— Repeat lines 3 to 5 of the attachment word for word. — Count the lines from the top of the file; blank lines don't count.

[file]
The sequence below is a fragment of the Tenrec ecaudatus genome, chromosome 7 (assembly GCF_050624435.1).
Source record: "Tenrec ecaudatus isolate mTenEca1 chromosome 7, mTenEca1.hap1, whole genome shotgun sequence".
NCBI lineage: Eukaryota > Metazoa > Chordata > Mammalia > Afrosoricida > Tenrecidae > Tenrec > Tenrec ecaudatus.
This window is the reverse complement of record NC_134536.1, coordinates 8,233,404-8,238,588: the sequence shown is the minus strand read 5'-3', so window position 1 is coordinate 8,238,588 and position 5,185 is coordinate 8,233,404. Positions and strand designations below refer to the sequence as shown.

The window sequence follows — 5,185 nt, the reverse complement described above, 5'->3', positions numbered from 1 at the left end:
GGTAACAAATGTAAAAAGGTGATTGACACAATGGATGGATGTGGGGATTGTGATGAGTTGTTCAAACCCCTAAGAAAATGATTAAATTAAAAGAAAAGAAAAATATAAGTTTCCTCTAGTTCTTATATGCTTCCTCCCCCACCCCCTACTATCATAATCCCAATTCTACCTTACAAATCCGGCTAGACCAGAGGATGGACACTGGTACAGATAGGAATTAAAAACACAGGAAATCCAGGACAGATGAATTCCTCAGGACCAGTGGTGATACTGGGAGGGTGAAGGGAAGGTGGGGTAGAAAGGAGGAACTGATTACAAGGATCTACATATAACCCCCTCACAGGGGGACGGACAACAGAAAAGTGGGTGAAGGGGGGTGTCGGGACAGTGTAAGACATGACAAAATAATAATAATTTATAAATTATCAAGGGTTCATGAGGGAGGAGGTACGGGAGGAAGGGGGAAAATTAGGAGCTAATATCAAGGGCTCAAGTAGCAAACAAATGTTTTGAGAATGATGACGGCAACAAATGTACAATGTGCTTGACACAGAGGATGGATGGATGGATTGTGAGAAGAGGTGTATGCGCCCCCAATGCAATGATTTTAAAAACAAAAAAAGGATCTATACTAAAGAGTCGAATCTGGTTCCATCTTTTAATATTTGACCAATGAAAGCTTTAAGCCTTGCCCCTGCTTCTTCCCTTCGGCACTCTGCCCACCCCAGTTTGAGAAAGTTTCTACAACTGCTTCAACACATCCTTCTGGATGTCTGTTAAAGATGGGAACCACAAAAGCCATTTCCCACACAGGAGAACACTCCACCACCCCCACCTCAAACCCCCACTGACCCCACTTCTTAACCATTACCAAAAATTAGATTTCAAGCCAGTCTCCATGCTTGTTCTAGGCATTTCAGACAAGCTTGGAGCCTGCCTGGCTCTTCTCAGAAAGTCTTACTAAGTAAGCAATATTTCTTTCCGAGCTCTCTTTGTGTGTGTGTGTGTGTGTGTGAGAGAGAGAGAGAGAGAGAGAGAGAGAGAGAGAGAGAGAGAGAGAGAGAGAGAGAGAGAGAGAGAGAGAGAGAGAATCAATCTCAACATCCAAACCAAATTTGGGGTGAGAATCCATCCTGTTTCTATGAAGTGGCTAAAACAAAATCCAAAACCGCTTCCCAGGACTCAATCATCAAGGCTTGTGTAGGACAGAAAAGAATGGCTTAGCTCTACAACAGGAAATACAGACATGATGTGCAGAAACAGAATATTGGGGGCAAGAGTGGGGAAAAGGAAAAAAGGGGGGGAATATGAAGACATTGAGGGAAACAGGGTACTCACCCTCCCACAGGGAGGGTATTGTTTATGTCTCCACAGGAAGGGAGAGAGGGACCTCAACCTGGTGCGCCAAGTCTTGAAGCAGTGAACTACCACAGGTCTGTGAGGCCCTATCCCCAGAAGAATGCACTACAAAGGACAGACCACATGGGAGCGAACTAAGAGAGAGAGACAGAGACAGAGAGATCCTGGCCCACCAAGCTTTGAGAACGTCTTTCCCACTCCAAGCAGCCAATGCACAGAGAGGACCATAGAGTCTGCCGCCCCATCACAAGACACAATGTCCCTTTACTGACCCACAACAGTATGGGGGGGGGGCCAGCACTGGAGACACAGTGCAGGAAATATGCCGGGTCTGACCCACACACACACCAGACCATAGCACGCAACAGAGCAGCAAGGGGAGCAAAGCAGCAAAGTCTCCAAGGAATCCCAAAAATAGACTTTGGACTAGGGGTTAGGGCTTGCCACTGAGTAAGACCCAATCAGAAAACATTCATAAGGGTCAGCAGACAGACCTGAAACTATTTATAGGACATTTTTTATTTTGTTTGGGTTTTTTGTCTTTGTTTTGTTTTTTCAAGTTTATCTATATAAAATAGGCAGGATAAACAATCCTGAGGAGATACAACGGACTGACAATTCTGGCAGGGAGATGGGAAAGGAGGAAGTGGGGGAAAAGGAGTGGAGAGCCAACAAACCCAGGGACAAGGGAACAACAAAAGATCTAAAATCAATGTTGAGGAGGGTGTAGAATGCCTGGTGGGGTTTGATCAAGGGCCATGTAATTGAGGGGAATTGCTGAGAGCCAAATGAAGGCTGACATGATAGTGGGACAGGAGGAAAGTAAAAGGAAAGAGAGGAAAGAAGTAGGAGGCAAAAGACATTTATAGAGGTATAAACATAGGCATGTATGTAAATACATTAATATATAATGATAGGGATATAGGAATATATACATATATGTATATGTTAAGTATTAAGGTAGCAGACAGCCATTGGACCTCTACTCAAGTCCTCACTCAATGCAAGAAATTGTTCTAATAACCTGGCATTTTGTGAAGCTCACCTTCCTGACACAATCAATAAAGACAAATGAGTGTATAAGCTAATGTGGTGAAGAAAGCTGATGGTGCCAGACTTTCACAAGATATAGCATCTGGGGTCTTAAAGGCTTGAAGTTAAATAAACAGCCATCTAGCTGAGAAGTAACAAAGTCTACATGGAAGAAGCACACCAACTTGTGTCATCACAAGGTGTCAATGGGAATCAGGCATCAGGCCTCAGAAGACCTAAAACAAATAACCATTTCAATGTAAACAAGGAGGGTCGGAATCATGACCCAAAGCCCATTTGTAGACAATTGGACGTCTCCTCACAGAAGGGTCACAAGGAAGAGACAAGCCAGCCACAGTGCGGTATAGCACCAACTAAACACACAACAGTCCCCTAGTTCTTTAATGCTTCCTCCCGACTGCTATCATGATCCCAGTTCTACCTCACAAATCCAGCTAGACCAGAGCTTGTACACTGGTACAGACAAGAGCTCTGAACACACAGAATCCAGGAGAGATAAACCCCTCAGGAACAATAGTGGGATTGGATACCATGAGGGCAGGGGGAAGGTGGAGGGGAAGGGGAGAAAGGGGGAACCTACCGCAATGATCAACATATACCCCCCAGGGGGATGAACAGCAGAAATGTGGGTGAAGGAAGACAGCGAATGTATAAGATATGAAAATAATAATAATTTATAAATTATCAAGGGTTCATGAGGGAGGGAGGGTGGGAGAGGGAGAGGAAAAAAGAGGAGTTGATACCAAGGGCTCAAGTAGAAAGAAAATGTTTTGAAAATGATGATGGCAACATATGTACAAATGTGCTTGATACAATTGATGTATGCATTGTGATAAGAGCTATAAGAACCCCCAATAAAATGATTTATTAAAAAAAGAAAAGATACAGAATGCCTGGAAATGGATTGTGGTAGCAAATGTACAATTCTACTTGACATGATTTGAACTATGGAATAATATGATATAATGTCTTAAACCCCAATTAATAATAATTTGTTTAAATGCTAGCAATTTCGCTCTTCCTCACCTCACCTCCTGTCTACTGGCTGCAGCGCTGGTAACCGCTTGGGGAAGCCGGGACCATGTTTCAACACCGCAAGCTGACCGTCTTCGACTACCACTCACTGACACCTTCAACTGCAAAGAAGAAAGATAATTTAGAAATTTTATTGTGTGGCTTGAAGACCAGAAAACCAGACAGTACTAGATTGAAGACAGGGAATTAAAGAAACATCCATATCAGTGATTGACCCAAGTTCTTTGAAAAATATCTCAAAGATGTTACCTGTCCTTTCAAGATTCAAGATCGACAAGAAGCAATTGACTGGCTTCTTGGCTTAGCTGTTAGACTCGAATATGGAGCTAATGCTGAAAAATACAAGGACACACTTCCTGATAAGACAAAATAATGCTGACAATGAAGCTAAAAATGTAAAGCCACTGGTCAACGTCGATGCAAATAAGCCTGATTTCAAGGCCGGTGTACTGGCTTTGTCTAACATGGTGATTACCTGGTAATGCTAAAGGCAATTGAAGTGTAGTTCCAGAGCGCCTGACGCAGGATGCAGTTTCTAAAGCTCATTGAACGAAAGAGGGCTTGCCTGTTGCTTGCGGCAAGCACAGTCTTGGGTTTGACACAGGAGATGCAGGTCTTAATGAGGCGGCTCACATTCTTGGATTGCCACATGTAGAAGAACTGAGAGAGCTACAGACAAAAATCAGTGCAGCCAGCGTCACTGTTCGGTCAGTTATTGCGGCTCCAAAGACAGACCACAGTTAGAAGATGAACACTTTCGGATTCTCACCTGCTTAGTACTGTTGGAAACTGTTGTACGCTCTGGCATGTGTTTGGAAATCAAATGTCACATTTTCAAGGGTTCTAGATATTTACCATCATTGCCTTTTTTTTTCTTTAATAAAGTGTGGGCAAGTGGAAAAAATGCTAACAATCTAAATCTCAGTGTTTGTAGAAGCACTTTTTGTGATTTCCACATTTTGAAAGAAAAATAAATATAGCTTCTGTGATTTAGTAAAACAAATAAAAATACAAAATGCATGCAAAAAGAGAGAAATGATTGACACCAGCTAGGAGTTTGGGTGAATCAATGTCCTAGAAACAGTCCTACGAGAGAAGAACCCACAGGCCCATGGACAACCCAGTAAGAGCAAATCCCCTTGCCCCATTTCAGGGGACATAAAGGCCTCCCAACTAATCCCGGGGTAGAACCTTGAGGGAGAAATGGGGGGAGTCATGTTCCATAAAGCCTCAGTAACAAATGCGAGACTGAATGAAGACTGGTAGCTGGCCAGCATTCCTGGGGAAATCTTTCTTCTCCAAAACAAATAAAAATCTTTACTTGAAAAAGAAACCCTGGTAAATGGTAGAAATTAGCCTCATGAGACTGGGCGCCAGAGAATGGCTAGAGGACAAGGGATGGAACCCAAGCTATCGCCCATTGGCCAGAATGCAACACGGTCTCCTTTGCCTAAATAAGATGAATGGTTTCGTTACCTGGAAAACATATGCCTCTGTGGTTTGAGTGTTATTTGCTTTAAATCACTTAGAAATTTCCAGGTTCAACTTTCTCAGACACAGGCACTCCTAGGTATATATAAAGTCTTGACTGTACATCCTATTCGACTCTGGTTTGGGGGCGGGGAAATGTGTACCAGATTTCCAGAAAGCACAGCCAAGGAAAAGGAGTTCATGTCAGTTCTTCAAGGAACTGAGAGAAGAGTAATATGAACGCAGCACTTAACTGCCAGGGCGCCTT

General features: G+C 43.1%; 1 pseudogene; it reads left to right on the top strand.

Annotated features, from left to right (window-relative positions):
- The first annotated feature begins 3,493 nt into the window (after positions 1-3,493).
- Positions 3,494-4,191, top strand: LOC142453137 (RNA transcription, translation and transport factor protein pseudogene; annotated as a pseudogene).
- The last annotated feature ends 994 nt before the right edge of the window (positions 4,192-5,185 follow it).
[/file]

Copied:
NCBI lineage: Eukaryota > Metazoa > Chordata > Mammalia > Afrosoricida > Tenrecidae > Tenrec > Tenrec ecaudatus.
This window is the reverse complement of record NC_134536.1, coordinates 8,233,404-8,238,588: the sequence shown is the minus strand read 5'-3', so window position 1 is coordinate 8,238,588 and position 5,185 is coordinate 8,233,404. Positions and strand designations below refer to the sequence as shown.

The window sequence follows — 5,185 nt, the reverse complement described above, 5'->3', positions numbered from 1 at the left end: